Russia launches floating power plant with “Nuclear Titanic” making its way towards Arctic region and hopefully the FNPP technology will also interest other South Asian countries in an attempt of building extra seawater desalination facilities.
Russia’s state nuclear corporation Rosatom launched the world’s first “floating” nuclear power plant (FNPP) over the weekend. The advancement is another example of the Kremlin’s move in expanding its presence in the Arctic port.
The power plant called “Akademik Lomonosov” will be floating through the Baltic Sea before arriving at the Murmansk base where it will receive the nuclear fuel. Akademik Lomonosov was towed out of a shipyard in St. Petersburg on April 28, 2018, where it was built.
However, environmentalist groups are not motivated by the likelihood of a nuclear power plant being sent to the Arctic because it can cause a high damage if something went wrong. According to Greenpeace, which recently warned of a “Chernobyl on ice,” the plan is a big environmental risk.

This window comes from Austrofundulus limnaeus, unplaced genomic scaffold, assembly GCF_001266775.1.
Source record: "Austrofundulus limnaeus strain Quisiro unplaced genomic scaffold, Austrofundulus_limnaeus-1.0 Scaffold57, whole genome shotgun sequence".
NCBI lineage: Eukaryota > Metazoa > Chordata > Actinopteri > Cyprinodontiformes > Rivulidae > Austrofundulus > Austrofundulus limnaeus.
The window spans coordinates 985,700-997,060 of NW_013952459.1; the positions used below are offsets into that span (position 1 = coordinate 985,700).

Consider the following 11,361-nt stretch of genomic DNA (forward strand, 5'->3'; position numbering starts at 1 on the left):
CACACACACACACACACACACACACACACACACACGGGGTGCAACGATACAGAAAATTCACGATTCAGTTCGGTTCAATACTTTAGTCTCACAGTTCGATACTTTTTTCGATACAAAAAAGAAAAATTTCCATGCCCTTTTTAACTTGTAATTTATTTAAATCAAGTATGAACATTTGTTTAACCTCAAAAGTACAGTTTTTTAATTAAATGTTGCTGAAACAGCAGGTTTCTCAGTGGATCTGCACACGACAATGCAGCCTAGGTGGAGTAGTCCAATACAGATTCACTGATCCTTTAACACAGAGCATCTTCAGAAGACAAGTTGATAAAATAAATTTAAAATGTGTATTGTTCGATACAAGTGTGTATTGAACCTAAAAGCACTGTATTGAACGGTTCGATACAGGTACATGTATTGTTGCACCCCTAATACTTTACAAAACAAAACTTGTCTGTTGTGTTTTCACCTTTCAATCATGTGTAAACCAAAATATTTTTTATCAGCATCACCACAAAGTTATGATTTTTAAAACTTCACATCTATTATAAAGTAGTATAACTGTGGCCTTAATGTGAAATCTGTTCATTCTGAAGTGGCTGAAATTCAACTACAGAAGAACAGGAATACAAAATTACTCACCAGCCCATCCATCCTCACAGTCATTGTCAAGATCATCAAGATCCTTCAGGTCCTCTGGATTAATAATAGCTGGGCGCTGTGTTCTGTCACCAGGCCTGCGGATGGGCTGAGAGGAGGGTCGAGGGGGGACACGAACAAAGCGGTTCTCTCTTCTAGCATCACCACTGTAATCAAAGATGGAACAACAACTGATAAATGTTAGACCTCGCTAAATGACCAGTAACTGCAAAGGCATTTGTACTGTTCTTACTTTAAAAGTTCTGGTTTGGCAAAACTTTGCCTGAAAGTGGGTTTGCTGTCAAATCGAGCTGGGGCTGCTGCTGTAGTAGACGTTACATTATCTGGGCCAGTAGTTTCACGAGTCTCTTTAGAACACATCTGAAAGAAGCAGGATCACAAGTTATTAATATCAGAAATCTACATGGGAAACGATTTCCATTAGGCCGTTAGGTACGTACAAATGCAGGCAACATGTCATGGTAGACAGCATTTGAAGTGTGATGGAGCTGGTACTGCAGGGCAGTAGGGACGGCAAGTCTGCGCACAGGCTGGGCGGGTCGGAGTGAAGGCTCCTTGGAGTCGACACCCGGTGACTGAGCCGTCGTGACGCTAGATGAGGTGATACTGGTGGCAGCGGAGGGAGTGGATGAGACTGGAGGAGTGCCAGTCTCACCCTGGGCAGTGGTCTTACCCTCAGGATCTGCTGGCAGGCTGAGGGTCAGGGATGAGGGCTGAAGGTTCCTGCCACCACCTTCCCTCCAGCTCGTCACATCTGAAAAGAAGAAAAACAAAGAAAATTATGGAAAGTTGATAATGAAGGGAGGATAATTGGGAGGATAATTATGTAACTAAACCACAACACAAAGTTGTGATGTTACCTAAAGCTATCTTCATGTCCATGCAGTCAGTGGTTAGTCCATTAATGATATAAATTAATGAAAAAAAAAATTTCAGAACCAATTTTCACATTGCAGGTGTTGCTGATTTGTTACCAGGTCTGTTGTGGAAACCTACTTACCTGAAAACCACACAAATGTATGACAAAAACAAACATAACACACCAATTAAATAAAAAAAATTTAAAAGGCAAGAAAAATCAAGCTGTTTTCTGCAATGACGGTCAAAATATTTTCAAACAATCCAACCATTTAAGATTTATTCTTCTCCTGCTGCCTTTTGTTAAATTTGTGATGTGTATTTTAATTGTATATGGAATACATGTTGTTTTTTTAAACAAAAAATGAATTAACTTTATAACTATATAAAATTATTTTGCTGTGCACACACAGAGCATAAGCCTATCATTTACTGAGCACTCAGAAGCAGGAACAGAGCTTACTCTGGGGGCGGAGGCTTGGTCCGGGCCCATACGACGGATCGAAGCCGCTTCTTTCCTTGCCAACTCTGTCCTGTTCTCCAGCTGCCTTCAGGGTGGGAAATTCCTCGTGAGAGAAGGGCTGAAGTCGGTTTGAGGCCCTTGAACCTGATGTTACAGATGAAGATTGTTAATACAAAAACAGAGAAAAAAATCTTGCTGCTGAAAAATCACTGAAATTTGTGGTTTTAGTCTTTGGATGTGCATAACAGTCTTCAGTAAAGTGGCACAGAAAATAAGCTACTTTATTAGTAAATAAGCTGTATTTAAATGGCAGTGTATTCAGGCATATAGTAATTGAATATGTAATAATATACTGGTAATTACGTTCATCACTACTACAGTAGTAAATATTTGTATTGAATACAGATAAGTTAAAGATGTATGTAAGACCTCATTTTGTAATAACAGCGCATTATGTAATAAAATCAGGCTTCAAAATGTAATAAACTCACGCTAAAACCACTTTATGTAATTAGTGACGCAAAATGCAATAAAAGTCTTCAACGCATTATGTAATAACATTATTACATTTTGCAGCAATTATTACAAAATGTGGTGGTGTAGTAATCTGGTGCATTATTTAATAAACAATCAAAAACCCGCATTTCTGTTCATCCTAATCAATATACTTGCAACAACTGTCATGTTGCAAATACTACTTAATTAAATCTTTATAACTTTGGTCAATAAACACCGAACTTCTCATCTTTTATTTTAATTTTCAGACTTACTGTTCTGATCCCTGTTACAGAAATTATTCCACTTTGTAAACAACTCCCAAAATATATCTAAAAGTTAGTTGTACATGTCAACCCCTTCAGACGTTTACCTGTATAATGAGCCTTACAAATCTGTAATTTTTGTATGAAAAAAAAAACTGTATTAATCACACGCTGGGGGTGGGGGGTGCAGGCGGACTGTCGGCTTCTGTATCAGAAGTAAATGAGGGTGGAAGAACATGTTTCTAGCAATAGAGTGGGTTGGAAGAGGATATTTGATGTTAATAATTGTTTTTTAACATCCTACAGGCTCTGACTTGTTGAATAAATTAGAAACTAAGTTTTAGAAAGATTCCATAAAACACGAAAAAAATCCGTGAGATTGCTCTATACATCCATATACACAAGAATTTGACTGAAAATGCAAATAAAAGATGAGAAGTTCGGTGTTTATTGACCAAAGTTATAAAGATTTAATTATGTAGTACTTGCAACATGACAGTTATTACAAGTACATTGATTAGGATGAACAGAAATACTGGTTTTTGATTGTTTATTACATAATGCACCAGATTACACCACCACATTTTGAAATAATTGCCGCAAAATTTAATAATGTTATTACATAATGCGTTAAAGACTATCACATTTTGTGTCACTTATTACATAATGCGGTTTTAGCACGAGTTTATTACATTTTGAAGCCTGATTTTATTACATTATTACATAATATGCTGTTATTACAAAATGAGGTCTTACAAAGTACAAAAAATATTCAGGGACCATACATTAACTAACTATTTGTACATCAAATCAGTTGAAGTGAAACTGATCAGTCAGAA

Nuclear expert Jan Haverkamp said, “Nuclear reactors bobbing around the Arctic Ocean will pose a shockingly obvious threat to a fragile environment which is already under enormous pressure from climate change.” “This hazardous venture is not just a threat to the Arctic, but, potentially, to other densely populated or vulnerable natural regions too,” Haverkamp added.
Rosatom said that they believe the floating nuclear power plant occur sometime in 2019. It also said that FNPPs are designed with the great scope of safety and to keep uninterruptible power and huge desalinated water supply in different remote areas.